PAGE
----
Monday, July 20, 2009

Hearing Eval

The whole thing this morning started off on a bad note for me because our appointment was at 10:00 and they kept us waiting for a half hour. You might remember that when Finn went in for his initial hearing eval a few months ago, we were a few minutes late and they therefore refused to see us and I had to reschedule the appointment. I still haven't gotten over that. So we arrived 10 minutes early today just to be safe, and by 10:20 we still had not been called back. I was beyond irritated by this time. I finally went up to the front desk and asked how much longer I was going to be kept waiting. I had made plans to meet a friend with the kids for a playdate at 11:00, specifically remembering how militant the hearing center was about appointments and, therefore, having every confidence that we would be in and out of there in a timely manner. So I asked at the desk how much longer I was going to have to wait. The receptionist says, "Let me check with the audiologist." So she comes back a minute later and tells me, "She'll be with you in a little bit. She's just finishing up a phone call." I was this close to furious by now. I said, "How long, exactly, is a little bit? When we were here a few months ago, we were a few minutes late and you refused to see us." She just smiled and repeated, "She's just finishing up a phone call and will be with you in a little bit." Grrrr!! Ten more minutes went by, and I was seriously ready to storm out of there just to show them. Only, really, what would they have cared?

So finally we get called back. I tell her that Finn had tubes placed in June and seems to be responding to sound a lot more now. She does the tympanometry test which is good, no fluid. Then she takes us back to the sound booth.

Although Finn passed his newborn hearing screening in the NICU, he pretty much failed the hearing eval he had a few months ago. I remember being so crushed about it back then. Was my baby deaf and I had just missed it? Or was he so profoundly retarded that he couldn't respond? (I know that sounds terrible, but those are the thoughts that went through my head.) Being back in that little sound booth today, however, I realized how ridiculous it was that they would expect a baby of 7 or 8 months old - any baby of that age - to respond to all the sounds they project in the sound booth. Now, I know I'm not a doctor, and I'm not an audiologist, and I'm not a freaking scientist, so what do I know? But it seems to me that the sound booth eval is 99% behavioral. Which means that a lot could depend on the child's disposition, interest level, current state of tiredness, and anything that might be causing him discomfort/distraction, like . . . . um, say, a poopy diaper and a mother who left the diaper bag in her truck which is a big, long trek out to the parking structure. Or how about a kid who lives in a house with 7 other people and almost constant noise, and perhaps he's just not in the habit of responding to every little sound? And probably a lot of other possible factors.

Not that I'm admitting that my kid was sitting there in a poopy diaper and me with no spare diaper on hand. Anyway, despite the aforementioned, Finn really seemed to do well in the sound booth. He responded to most of the sounds. Not all, but most. After that last hearing eval, I was thrilled.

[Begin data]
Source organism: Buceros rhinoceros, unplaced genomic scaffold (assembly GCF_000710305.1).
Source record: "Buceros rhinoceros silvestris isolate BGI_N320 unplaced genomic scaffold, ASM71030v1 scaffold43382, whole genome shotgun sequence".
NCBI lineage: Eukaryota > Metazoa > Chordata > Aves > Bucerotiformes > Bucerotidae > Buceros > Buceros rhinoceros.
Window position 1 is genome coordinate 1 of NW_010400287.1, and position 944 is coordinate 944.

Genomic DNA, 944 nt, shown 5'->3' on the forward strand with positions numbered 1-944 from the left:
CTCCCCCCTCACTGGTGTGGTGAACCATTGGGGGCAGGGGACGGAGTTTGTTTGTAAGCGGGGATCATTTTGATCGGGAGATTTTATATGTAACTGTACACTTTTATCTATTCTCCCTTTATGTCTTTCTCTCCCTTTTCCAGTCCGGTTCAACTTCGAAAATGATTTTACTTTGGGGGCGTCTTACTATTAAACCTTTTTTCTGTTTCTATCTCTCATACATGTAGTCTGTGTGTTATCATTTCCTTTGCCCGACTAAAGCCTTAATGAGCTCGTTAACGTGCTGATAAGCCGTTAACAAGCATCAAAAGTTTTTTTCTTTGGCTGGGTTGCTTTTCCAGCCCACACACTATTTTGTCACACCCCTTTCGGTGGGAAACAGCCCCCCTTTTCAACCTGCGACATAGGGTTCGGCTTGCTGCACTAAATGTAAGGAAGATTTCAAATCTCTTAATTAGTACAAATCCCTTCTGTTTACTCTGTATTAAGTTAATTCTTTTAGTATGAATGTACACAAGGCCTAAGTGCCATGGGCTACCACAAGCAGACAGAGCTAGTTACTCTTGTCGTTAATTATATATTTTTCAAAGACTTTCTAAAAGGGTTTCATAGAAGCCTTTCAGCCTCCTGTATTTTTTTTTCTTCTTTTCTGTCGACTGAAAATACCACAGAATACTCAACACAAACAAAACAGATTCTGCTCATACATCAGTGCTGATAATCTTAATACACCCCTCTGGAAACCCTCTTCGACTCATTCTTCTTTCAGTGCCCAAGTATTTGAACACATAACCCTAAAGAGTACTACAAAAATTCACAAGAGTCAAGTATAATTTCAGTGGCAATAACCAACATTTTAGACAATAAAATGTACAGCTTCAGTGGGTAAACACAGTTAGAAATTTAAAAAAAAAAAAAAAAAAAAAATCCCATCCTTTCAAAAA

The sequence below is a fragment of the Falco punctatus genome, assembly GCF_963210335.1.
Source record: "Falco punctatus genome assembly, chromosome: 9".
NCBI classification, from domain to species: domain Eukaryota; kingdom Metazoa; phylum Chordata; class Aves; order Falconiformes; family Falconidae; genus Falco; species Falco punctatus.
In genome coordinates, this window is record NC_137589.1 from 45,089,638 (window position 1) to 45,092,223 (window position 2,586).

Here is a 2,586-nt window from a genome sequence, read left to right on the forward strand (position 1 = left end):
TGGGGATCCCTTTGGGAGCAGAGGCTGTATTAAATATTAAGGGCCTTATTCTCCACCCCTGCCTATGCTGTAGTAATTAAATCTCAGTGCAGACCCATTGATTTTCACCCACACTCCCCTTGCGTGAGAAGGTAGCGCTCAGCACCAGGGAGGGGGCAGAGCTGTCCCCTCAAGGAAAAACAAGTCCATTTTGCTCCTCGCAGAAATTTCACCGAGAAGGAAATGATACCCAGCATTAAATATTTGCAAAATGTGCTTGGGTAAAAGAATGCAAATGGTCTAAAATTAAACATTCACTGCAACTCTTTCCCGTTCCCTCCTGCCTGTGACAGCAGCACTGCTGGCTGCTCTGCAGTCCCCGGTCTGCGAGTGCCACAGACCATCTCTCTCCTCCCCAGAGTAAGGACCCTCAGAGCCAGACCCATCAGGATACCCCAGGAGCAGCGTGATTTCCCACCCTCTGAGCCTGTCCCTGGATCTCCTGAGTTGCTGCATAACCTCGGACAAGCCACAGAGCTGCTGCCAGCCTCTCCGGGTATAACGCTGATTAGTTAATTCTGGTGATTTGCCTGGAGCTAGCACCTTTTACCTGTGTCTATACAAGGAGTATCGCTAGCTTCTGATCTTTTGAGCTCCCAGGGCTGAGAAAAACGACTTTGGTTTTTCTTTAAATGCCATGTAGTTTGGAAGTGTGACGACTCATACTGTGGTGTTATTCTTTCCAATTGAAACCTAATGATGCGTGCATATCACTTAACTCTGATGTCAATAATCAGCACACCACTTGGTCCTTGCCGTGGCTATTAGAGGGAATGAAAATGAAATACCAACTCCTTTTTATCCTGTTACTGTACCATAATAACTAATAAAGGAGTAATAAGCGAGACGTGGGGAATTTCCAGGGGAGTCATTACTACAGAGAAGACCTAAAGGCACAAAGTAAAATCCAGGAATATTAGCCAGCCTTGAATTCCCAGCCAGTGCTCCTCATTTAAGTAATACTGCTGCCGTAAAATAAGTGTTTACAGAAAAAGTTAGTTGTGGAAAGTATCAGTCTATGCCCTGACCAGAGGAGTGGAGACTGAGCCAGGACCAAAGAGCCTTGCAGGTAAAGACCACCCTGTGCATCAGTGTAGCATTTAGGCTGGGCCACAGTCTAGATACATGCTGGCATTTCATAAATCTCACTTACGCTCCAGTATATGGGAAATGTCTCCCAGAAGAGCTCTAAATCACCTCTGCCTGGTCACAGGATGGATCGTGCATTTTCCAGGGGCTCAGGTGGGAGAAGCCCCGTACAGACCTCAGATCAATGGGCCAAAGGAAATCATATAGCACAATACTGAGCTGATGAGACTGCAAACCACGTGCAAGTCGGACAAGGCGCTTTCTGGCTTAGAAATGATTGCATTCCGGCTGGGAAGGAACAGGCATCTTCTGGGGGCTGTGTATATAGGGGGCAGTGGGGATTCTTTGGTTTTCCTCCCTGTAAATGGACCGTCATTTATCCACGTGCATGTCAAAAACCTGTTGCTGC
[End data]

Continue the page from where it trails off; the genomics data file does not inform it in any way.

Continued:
So the audiologist gets us out of the sound booth and leads us into a little office where she proceeds to tell me that while Finn did much better on this evaluation than he did a few months ago, she's still not seeing the response she'd like. Some of his responses (or absence of) are "not within the normal range." Sigh.

Here's the kicker: she wants Finn to undergo a sedated ABR! A hearing test that measures brain waves under sedation. God. Seriously?

I don't know what to do. I really am feeling so torn. I mean, of course I want him to have optimal hearing. Of course I am concerned about the impact this could have on his speech and development. On the other hand, really? A whole thing, a procedure, that requires sedation? I'm just not all keen to jump all over that right now. But the audiologist is writing up her report with her recommendation and submitting it to our pediatrician and ENT.

I don't know what to do.


Melissa said...

You might be interested in this, another bloggers recent experience with her son's sedated hearing test.

heather said...

We tried to do the ABR test with Morgan when she was a baby and asleep. We never got a definitive result on her test but she definitely hears us when we whisper and hasn't ever shown any signs of hearing loss. One person told me their ENT did the test after the tubes were placed while their child was still under anesthesia. Why don't all the ENTs do that when hearing is in question?

sheree said...

ugh. I would be torn too. I am sure we are headed in the same direction.

I agree that it is ludicrous to expect a baby to turn towards every sound in that weird little booth.


Mel said...

I think the tests are totally stupid too. Luke passed his one at birth and then failed the next. I was told he had moderate to severe hearing loss in both ears, which had been there since birth. When I asked how he had passed the initial tests, they were surprised as the results had been lost, so they didn't know that. They then said that the test was obviously inappropriate for his age, and put him down to be retested. I KNOW he can hear- he never misses a rustle! It's so distressing though to be told he can't. If I were you I would be asking what they would do if he wasn't hearing- if they would just be waiting, then I wouldn't bother or would wait until he needed some other tests done and see if they could do them all at once. If they would do something to help if his hearing weren't so good, I would be more likely to have it done. It's a tough one- good luck :)

Varsha said...

I know that it's not easy to put our kids through all these tests...despite everything Alisha has been through, it still bugs me when any doctor mentions the word's like " there no other way??"

In any case, when we did the ABR with Alisha, we opted for a sleeping med instead of general's a little more mild and doesn't have the side effects that anasthesia might have. I know it's not fun to use drugs at all...but if you do have to do it, just know that you have options.